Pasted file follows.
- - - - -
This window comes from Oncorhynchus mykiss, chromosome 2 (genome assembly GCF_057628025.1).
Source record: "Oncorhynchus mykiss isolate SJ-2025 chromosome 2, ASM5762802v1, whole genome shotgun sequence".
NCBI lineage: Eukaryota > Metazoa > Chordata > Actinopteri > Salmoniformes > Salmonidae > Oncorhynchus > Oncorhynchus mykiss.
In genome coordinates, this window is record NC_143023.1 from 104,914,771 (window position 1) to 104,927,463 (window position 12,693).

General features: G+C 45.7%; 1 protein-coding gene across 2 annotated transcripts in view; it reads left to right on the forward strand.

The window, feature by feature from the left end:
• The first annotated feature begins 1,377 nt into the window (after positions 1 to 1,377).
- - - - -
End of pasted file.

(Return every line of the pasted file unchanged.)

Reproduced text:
This window comes from Oncorhynchus mykiss, chromosome 2 (genome assembly GCF_057628025.1).
Source record: "Oncorhynchus mykiss isolate SJ-2025 chromosome 2, ASM5762802v1, whole genome shotgun sequence".
NCBI lineage: Eukaryota > Metazoa > Chordata > Actinopteri > Salmoniformes > Salmonidae > Oncorhynchus > Oncorhynchus mykiss.
In genome coordinates, this window is record NC_143023.1 from 104,914,771 (window position 1) to 104,927,463 (window position 12,693).

General features: G+C 45.7%; 1 protein-coding gene across 2 annotated transcripts in view; it reads left to right on the forward strand.

The window, feature by feature from the left end:
• The first annotated feature begins 1,377 nt into the window (after positions 1 to 1,377).